The politics of fear is not a new idea. Google that phrase and you’ll see what I mean. As I wrote about in my last post, Dallas has the dubious distinction of having the first case of Ebola diagnosed in the United States. I also mentioned in that post that I stay away from TV media most of the time. I find it tiresome, not very informative and in many cases nothing but propaganda. Curiosity has gotten the better of me and I’ve taken a peek at the coverage of the Ebola case here in Dallas. The level of near hysteria over this so far ONE case of Ebola would be laughable if it weren’t so disgusting. And it is disgusting, on so many levels. The media coverage of Ebola in Dallas is fear mongering at it’s worst. Everything, from the hosts and pundits overwrought demeanor, to the headlines, the graphics and the news crawls are carefully crafted to let everyone who watches know that this is not just a serious story but that they are in serious danger. While the news shows bring on experts to explain Ebola and the (almost non-existent) risks of anyone here catching it, I’ve watched anchors and pundits actually question them repeatedly, challenge them on the science and hint through their facial expressions, body language and words that the experts are not to be trusted. Giant headlines flash across the screen EBOLA IN AMERICA, with ambulances and hospitals in the background, while ominous music plays. Today, the CDC sent in cleaners to clean the apartment where the victim stayed and to remove any biological hazard. There have been three news helicopters circling the area all day. Three. To catch a hazmat team clean one apartment and get more footage of rooftops and parking lots. I tried to show in a humorous way in my last post the fear that many people have over this. But the truth is, there are a lot of people who are truly terrified that they are at risk of getting Ebola. There are a lot of people who truly believe the government is lying to them about the risks or the number of cases. They don’t hear the dry and boring reassurances of doctors and other experts on infectious disease. But the headlines, flashing lights, ambulances, red, red, red graphics and the near frantic skepticism of their favorite news anchors is branded into their consciousness.
Why do most of the media behave in this way? Why terrify so many people in this way? Why make people believe they are at high risk of dying from a disease that actually poses almost no risk, but rarely even mention the real threats to American’s health? It’s not just Ebola. Terrorists are practically at our doorsteps, ready to kill as many of us as possible! Except you are more likely to be killed by a toddler than a terrorist. Why does the media do it? One word. Propaganda. It’s so much easier to keep the populace frightened by real and terrifying but actually low risk threats, when you don’t want their attention on the status quo that you have a vested interest in maintaining. Six corporations control 90% of the media. And who owns those six mega-corporations? The very wealthy. And why would the very wealthy want everyday Americans worried about Ebola and terrorists and every other crisis of the week rather than the very real problems this country faces? Because they don’t want them to wake up to the looting of income from the bottom 99% of the population to the top 1%. Income inequality is monster in the closet they’re trying to distract us from. And scaring the living daylights out of everyone isn’t the only trick up their sleeves. The media is guilty of propagating a false equivalence in everything from politics to science. If just as much attention is given to both sides, a whole lot of people are going to believe both sides are valid. If politicians are allowed to go on air and lie with impunity all while getting nothing more than a serious nod or maybe once in a while a mild “are you sure?”, a whole lot of people are going to believe those lies. And the the other trick up the media’s sleeve is to keep the populace divided. A divided populace is way less likely to unite for major change. The media is a master at the us vs. them game. The media uses politics, racial tension and moral issues, among others, to keep us angry at each other instead of at their masters.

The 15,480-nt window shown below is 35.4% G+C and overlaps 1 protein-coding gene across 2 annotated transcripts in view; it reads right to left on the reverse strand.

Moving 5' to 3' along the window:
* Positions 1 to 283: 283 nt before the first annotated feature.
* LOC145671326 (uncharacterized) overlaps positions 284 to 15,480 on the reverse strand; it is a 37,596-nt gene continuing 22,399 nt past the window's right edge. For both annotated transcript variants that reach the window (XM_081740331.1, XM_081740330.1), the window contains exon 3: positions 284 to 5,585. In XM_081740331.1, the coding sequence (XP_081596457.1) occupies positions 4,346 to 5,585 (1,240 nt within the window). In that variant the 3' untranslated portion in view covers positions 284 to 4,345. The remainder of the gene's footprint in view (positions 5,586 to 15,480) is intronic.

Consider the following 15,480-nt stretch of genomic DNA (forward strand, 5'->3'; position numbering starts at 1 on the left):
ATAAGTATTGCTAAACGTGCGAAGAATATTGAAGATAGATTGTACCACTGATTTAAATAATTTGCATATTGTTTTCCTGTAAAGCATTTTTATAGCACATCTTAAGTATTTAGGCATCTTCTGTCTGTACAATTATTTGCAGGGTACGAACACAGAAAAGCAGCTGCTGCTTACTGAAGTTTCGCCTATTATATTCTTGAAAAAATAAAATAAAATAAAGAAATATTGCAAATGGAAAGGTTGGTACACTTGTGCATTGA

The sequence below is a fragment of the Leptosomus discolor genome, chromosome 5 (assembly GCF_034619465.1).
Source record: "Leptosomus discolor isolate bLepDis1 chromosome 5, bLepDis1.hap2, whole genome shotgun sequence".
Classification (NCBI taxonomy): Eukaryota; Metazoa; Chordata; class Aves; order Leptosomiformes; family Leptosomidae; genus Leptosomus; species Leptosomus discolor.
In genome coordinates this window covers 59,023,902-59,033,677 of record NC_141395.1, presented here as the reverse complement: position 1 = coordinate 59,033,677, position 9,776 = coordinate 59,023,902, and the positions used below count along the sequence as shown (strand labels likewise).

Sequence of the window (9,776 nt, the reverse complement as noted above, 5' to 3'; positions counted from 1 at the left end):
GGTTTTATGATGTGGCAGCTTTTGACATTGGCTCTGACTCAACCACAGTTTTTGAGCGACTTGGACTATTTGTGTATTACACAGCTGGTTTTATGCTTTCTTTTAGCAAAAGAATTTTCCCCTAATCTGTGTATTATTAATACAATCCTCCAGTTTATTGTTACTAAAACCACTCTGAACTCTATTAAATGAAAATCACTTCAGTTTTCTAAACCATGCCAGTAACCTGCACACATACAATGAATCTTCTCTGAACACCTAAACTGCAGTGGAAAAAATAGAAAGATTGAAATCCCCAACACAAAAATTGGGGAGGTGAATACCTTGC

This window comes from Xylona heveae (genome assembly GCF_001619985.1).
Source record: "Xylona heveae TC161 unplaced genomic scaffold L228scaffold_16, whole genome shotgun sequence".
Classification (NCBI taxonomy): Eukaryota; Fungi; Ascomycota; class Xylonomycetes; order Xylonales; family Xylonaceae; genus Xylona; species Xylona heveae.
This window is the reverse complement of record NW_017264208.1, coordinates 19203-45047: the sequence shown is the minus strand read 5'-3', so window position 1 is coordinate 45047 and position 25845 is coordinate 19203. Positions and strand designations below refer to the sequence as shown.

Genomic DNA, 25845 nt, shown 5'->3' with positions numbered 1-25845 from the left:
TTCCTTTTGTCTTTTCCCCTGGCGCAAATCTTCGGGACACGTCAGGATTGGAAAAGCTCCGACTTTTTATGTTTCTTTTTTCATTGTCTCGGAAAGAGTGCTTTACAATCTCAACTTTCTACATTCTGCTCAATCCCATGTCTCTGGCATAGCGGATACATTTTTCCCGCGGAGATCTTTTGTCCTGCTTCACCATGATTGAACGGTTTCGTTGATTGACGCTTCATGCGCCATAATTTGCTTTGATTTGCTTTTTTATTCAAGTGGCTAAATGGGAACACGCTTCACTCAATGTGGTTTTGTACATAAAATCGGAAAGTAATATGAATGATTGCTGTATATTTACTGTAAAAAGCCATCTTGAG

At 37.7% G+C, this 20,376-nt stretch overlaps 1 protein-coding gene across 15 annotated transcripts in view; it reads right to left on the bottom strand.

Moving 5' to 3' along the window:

How do we fight back against propaganda? Never take information at face value. I’ve always been very curious and very eager to learn new things. If someone tells me something I didn’t know, my reaction is to say, “that’s interesting” and then do as much research as I can to figure it out for myself. Sometimes I find out what was said is true, sometimes bogus and sometimes incomplete. But I then know the truth for myself. I also know that so many, many people take whatever is said to them at face value. And if it is from someone they trust, whether a relative or religious leader or news anchor, it is taken as gospel to be defended to their last breath. I don’t get that at all and I never will. We are so lucky in this country to have the right to learn things for ourselves and to dissent if we don’t agree, which of course is a right the media is working to demonize. I’m not sure what it will take to wake up the average American to the fact that our democracy and our rights are being eroded away by a very wealthy few and their politician and media puppets, while we fight amongst ourselves, fearing everything except the truth of what’s happening. Knowledge is power. Don’t give up yours.
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